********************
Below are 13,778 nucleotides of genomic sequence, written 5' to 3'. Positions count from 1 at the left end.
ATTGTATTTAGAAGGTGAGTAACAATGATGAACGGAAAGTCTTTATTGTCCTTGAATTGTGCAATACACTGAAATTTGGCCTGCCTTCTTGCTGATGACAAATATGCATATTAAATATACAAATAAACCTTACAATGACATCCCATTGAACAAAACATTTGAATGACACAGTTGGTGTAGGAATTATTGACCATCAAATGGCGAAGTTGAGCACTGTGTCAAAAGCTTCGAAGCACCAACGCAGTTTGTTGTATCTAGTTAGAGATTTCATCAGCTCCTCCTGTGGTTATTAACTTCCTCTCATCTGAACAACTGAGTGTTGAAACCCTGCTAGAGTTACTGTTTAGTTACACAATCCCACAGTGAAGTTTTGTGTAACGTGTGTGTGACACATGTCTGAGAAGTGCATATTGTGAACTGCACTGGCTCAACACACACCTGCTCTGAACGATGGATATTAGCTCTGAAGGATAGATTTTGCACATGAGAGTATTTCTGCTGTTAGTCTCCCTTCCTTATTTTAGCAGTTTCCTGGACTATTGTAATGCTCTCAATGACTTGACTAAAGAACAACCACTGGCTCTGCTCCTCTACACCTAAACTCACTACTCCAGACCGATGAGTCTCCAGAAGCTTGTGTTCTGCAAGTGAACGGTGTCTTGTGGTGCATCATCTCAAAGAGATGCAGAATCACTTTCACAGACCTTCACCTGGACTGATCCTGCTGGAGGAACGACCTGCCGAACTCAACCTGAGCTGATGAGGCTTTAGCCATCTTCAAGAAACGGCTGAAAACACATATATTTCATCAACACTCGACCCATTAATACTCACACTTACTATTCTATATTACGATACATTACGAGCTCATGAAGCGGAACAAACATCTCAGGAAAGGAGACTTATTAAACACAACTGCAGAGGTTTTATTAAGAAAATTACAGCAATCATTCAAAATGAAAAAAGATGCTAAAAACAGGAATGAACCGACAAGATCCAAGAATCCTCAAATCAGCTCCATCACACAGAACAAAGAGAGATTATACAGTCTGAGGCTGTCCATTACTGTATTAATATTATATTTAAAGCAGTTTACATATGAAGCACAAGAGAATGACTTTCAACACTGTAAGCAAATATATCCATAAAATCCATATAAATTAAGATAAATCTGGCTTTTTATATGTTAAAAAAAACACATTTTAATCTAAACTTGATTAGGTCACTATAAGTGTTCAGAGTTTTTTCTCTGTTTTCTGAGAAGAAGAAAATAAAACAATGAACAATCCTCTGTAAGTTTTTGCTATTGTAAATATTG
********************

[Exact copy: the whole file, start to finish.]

Below are 13,778 nucleotides of genomic sequence, written 5' to 3'. Positions count from 1 at the left end.
ATTGTATTTAGAAGGTGAGTAACAATGATGAACGGAAAGTCTTTATTGTCCTTGAATTGTGCAATACACTGAAATTTGGCCTGCCTTCTTGCTGATGACAAATATGCATATTAAATATACAAATAAACCTTACAATGACATCCCATTGAACAAAACATTTGAATGACACAGTTGGTGTAGGAATTATTGACCATCAAATGGCGAAGTTGAGCACTGTGTCAAAAGCTTCGAAGCACCAACGCAGTTTGTTGTATCTAGTTAGAGATTTCATCAGCTCCTCCTGTGGTTATTAACTTCCTCTCATCTGAACAACTGAGTGTTGAAACCCTGCTAGAGTTACTGTTTAGTTACACAATCCCACAGTGAAGTTTTGTGTAACGTGTGTGTGACACATGTCTGAGAAGTGCATATTGTGAACTGCACTGGCTCAACACACACCTGCTCTGAACGATGGATATTAGCTCTGAAGGATAGATTTTGCACATGAGAGTATTTCTGCTGTTAGTCTCCCTTCCTTATTTTAGCAGTTTCCTGGACTATTGTAATGCTCTCAATGACTTGACTAAAGAACAACCACTGGCTCTGCTCCTCTACACCTAAACTCACTACTCCAGACCGATGAGTCTCCAGAAGCTTGTGTTCTGCAAGTGAACGGTGTCTTGTGGTGCATCATCTCAAAGAGATGCAGAATCACTTTCACAGACCTTCACCTGGACTGATCCTGCTGGAGGAACGACCTGCCGAACTCAACCTGAGCTGATGAGGCTTTAGCCATCTTCAAGAAACGGCTGAAAACACATATATTTCATCAACACTCGACCCATTAATACTCACACTTACTATTCTATATTACGATACATTACGAGCTCATGAAGCGGAACAAACATCTCAGGAAAGGAGACTTATTAAACACAACTGCAGAGGTTTTATTAAGAAAATTACAGCAATCATTCAAAATGAAAAAAGATGCTAAAAACAGGAATGAACCGACAAGATCCAAGAATCCTCAAATCAGCTCCATCACACAGAACAAAGAGAGATTATACAGTCTGAGGCTGTCCATTACTGTATTAATATTATATTTAAAGCAGTTTACATATGAAGCACAAGAGAATGACTTTCAACACTGTAAGCAAATATATCCATAAAATCCATATAAATTAAGATAAATCTGGCTTTTTATATGTTAAAAAAAACACATTTTAATCTAAACTTGATTAGGTCACTATAAGTGTTCAGAGTTTTTTCTCTGTTTTCTGAGAAGAAGAAAATAAAACAATGAACAATCCTCTGTAAGTTTTTGCTATTGTAAATATTG